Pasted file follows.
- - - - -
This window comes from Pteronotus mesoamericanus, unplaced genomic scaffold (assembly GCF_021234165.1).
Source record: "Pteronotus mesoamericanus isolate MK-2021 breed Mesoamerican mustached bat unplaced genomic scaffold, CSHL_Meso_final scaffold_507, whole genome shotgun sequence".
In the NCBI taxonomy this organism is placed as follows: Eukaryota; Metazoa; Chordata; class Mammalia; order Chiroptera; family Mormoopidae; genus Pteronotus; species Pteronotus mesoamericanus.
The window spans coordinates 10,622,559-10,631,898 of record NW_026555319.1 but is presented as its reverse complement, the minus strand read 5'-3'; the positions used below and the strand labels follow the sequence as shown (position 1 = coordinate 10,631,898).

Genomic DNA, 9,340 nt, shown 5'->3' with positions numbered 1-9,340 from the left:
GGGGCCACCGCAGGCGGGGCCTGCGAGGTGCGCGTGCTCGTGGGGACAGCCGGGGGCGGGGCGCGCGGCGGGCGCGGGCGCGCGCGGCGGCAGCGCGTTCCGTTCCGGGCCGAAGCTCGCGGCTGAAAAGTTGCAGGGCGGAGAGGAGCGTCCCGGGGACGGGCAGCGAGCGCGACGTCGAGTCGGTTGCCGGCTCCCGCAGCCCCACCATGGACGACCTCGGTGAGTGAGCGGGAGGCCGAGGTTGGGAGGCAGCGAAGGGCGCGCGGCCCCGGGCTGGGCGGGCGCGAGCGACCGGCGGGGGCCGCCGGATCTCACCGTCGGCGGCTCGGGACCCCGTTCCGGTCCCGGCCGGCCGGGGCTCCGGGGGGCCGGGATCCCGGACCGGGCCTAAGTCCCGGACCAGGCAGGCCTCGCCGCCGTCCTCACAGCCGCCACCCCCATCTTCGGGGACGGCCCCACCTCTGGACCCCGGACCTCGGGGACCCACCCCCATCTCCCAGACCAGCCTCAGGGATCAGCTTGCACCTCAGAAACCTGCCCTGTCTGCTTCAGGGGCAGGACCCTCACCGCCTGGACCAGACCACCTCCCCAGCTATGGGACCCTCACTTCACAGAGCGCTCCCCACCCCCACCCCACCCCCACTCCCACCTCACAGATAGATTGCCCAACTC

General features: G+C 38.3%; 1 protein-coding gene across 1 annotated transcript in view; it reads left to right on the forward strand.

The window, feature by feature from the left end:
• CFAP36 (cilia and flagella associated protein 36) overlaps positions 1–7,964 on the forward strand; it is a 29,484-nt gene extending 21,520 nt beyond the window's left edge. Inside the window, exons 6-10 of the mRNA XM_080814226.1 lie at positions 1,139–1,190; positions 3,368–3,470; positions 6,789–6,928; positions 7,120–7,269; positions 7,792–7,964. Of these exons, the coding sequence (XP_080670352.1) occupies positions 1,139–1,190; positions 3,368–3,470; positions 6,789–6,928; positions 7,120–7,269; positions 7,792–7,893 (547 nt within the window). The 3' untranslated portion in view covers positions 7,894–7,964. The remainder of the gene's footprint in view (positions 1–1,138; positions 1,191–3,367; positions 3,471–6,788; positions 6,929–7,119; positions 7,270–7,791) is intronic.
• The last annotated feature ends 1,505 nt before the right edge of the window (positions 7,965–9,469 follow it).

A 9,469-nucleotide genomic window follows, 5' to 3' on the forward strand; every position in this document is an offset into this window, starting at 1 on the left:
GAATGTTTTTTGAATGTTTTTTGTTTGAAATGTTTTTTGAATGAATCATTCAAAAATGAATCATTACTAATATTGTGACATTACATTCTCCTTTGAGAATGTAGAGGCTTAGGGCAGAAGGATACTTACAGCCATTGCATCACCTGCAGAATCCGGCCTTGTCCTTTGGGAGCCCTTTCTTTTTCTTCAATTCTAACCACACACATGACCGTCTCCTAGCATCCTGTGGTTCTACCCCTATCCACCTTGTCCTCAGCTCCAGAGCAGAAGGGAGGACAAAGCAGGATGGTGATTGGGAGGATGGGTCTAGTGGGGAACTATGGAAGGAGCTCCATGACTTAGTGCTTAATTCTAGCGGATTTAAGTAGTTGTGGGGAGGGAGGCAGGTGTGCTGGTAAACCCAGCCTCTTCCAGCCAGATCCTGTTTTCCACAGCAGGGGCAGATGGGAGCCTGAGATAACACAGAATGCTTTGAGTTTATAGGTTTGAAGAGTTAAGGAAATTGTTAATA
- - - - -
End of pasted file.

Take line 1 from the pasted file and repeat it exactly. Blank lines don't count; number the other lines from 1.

This window comes from Pteronotus mesoamericanus, unplaced genomic scaffold (assembly GCF_021234165.1).